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Is there any known probability distribution that behaves like a rock climber doing lead belay climbing (where they're clipping the rope in at various points as the climb up a rock) - where there are usually small gains (like how a rock climber usually makes slow, steady progress up a rock), but less frequently, there are really big drops (like when a rock climber falls)? So maybe it would look something like this:

rock climbing distribution

(So usually things go pretty good, but when they go bad, they are really bad. This would also be a good model for the modeling markets prone to developing bubbles).

I suspect that such a "distribution" would be a good model for things like the "capacity utilization" in this graph:

capacity utilization graph

(Note how typically, there are small gains, but periodically, there are big drops)

So my question is: is there a known distribution that would model things like this already?

The poisson reminds me of it, but is a bit different. Perhaps, the answer is a model which is 2 separate normal distributions - one for normal small gains and one for massive losses (and of course, some probability distribution that defines which of the two is drawn from in a given sample).

Context:

Recently, I was modeling some mutual funds with a Normal distribution, and a thought occurred to me: digesting historic returns of a mutual fund and outputting 2 parameters, mean and standard deviation, is a pretty big information loss. Obviously, trying to build a model is a "lossy" "compression" technique, but I'm concerned there could be some valuable information being lost in a Normal Distribution model we could maintain in a better model like the one I describe above.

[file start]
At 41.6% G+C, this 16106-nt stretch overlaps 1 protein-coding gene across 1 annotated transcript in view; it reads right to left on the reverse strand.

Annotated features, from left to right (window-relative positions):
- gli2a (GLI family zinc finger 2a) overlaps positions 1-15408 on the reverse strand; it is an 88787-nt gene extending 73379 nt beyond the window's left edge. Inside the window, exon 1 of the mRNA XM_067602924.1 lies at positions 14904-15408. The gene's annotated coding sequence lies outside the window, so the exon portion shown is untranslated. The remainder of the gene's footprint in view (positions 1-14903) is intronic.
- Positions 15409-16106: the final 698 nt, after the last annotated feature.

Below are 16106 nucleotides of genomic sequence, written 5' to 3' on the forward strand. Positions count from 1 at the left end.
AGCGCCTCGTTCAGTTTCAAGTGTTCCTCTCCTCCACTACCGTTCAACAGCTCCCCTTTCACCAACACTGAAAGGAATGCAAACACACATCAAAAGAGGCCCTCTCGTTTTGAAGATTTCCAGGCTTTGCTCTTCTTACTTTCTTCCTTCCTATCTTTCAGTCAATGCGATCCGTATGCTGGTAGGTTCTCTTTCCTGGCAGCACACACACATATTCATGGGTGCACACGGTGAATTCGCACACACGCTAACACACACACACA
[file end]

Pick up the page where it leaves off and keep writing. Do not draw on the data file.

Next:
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You seem to have probability distribution functions (PDFs) confused with time series. A PDF has integral 1, so it can't have arbitrarily high bumps arbitrarily far along the real line. A time series is typically modeled not as a single random variable (and hence a single distribution) but as a function mapping from time to random variables; that is, a random process.

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    $\begingroup$ I disagree about the confusion. Given bounded falls, bounded distances out the real line, I can easily imagine a proper PDF for this, but I do not know what this would be. I could simulate it given the probability that the next move was a fall, or a rise, and some distribution for their respective magnitudes. There is lots of work on mixture distributions, but I know little more than that. $\endgroup$ – astaines Sep 27 '16 at 10:07
  • $\begingroup$ Sorry, I should have labeled my axes, but the idea is this is a PDF, with an integral of 1, representing the probability of getting each specific return rate (in this case, as a percentage). $\endgroup$ – caleb Sep 27 '16 at 14:00
  • $\begingroup$ @caleb I see. In that case, you probably want to construct a mixture distribution, such as a mixture of two normal distributions. $\endgroup$ – Kodiologist Sep 27 '16 at 15:34

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